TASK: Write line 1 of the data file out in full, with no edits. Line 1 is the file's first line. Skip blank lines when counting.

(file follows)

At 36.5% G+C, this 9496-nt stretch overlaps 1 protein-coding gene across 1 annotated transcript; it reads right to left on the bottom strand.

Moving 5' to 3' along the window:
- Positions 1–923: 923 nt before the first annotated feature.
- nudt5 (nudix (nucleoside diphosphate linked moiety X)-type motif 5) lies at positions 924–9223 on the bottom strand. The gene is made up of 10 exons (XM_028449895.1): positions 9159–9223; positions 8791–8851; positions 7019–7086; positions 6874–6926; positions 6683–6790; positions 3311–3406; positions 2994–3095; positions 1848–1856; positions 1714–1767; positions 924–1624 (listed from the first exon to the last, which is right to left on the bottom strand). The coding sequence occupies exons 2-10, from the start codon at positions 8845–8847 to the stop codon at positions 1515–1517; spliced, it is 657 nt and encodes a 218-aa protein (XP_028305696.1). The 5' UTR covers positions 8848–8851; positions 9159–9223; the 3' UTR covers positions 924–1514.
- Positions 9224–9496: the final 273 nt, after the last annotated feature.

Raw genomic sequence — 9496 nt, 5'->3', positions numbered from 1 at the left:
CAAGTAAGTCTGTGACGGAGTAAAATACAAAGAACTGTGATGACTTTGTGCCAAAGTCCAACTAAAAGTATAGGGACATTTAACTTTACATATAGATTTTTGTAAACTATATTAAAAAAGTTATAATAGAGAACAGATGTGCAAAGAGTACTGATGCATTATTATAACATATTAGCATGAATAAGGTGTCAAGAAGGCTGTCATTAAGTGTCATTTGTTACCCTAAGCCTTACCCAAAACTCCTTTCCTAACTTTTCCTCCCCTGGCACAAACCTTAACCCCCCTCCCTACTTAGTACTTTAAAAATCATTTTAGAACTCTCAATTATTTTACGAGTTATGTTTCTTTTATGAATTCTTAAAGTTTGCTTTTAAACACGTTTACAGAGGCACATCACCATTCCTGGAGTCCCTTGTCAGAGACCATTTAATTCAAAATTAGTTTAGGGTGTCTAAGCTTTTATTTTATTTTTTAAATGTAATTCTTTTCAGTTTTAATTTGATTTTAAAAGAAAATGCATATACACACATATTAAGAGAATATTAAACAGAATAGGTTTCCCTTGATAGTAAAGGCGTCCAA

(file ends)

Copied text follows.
At 36.5% G+C, this 9496-nt stretch overlaps 1 protein-coding gene across 1 annotated transcript; it reads right to left on the bottom strand.